Jim C. Hines
September 26, 2013 @ 7:29 am
It’s depressing when satire becomes so indistinguishable from the real thing.
Jim C. Hines
September 26, 2013 @ 7:30 am
A PENIS-PENIS! (I don’t know why, but that phrase makes me giggle.)
September 26, 2013 @ 8:45 am
Has he been taken out of context, perhaps because he was busy talking to his Frenchman friend while this young woman wanted to make a little name for herself? Ask the unedited transcript.
Jim C. Hines
September 26, 2013 @ 9:02 am
Thanks for that link.
September 26, 2013 @ 9:03 am
Have read that and no, not really. If anything, he sounds worse in the transcript.
September 26, 2013 @ 10:07 am
As my friend put it “Virginia Wolf is ok but soooooo haaaaard to read! Hurt brain need more man books!”
What are the odds that he sees a woman’s name, or an “ethnic-looking” (but not Russian, apparently?) name on a book and just doesn’t bother ever to read it? Self-selection is not the same as not having a bias, as he seems to think. Also, how they heck does he know how heterosexual the authors he does like are? Seriously? Does he research their lives extensively and then cross off his list the ones who are too “gay”??
I’m just really really sad for my alma mater right now, and also VERY VERY glad i didn’t go into English lit in university if this is the calibre of teacher they have teaching this material there.
I’ll have to read that follow-up “apology”. But maybe later, I’m currently full up on black and yellow bile. . .
September 26, 2013 @ 11:00 am
Ugh, I hate the argument “I only teach what I love and I only love male authors”, I see it so often substituting authors with anything: singers/artists/actors/announcers/etc. and male can be substituted with white or white male and so on. You can only love what you have actually read and if you continue to only read men (with the very select special exceptions, probably when a manly-man really recommends something by a woman), then how CAN you love anything else. Yes, we can’t always help what we love, but we CAN control what we expose ourselves to and he is choosing not to diversify.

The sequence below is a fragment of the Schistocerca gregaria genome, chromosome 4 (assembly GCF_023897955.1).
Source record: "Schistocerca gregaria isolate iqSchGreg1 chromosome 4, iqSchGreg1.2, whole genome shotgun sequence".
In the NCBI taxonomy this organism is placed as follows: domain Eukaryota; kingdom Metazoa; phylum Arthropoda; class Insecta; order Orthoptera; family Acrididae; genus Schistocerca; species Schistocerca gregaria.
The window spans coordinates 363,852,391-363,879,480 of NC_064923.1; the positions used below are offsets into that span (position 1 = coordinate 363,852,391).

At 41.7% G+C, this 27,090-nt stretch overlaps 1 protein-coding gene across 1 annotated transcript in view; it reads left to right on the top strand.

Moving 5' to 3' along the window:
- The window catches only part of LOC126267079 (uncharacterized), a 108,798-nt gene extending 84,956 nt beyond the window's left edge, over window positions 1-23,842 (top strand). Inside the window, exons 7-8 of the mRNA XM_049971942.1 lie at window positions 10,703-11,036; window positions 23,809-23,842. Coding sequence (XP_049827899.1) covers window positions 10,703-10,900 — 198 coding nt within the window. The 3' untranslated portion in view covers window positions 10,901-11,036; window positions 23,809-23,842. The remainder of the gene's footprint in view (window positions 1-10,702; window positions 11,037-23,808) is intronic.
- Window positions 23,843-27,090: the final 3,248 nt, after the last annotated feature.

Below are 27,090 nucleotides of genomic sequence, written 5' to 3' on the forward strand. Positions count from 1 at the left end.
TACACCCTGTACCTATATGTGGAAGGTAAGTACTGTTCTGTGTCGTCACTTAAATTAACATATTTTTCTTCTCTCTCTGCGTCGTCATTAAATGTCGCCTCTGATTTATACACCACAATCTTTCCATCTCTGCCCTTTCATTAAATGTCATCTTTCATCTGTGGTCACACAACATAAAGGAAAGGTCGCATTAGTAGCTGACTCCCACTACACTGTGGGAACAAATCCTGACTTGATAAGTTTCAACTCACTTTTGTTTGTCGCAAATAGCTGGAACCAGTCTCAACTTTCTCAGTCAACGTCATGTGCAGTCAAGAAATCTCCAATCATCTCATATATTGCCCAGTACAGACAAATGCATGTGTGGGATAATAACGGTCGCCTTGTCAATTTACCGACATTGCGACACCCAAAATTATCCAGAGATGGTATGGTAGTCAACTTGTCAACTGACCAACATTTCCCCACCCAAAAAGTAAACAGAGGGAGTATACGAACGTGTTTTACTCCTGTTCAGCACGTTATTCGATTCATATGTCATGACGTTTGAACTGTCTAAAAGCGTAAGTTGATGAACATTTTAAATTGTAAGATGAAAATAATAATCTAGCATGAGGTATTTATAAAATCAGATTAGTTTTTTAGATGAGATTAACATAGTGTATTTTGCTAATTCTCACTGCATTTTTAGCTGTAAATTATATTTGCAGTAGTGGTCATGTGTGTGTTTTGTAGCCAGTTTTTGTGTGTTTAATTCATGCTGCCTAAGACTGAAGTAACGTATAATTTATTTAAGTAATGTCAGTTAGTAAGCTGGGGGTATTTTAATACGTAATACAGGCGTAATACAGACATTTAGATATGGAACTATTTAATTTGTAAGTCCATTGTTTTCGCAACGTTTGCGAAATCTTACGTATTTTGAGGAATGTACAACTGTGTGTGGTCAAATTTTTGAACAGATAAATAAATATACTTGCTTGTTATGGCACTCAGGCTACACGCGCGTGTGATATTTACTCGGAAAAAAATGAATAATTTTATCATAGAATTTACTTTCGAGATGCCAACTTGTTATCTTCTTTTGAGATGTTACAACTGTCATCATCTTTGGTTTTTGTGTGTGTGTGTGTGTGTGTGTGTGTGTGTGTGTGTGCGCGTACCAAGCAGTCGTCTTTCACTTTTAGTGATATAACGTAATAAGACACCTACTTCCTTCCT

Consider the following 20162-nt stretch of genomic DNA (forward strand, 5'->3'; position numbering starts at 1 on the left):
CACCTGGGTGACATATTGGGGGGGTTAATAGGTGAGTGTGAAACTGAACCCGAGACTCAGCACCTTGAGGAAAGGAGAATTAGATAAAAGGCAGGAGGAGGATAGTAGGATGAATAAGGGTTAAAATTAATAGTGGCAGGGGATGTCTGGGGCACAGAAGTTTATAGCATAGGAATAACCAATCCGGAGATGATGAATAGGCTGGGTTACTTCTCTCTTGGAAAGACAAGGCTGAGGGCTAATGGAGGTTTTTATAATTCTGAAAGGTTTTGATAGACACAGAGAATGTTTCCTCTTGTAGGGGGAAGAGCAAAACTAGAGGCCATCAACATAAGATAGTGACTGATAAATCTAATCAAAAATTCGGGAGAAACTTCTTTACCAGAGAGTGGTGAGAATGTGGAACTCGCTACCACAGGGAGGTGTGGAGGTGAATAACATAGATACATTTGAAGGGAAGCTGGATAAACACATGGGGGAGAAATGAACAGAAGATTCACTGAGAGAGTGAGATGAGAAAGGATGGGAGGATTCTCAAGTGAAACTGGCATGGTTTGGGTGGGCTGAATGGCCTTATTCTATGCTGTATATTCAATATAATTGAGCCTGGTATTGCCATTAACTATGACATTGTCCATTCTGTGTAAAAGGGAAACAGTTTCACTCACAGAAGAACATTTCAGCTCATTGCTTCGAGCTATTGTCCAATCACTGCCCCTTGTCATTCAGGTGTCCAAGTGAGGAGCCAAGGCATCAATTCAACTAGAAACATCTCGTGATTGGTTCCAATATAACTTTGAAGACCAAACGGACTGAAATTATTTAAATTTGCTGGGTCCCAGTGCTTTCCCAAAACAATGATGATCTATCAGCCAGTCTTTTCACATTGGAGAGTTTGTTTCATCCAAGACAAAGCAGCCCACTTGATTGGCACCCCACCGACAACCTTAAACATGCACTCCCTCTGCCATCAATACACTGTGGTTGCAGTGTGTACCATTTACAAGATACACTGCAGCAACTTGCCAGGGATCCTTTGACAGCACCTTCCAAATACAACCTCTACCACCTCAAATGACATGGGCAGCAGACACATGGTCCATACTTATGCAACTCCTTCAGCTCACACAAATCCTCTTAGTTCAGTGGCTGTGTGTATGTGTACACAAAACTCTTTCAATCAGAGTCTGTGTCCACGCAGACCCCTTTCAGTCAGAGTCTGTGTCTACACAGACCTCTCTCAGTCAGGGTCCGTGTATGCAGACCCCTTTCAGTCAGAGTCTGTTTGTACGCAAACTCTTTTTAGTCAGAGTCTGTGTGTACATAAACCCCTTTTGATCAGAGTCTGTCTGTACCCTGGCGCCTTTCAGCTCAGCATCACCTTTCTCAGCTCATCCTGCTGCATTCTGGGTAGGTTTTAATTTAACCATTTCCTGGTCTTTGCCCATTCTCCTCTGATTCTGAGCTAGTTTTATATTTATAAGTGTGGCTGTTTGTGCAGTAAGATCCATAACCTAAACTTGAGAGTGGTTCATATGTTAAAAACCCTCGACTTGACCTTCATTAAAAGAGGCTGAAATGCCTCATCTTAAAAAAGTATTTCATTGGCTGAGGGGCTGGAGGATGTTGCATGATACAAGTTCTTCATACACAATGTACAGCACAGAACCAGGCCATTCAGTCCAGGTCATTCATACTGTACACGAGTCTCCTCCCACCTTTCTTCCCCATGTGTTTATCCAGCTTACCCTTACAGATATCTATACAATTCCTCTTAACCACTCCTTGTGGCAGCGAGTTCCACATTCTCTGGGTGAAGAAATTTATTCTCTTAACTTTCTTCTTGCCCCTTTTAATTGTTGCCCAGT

I get teaching what you know best, but if you don’t know anything but male authors, maybe you shouldn’t be teaching literature? I mean, I get that this is not uncommon (even though it should be), but it is so ridiculous. How can you not get out there and expand your reading if you love literature this much?
I need to go dig up Jim’s blog post recommending POC authors for anyone who does want to expand their reading, here it is for anyone else who wanted to find it again: http://www.jimchines.com/2012/08/good-books-byabout-pocs/
September 26, 2013 @ 11:02 am
From the follow-up: “But I think anybody who teaches Truman Capote cannot be attacked for being an anti-anything.” Oh gosh, is “I read books by a gay guy” the literary equivalent of “Some of my friends are black/gay/female!”?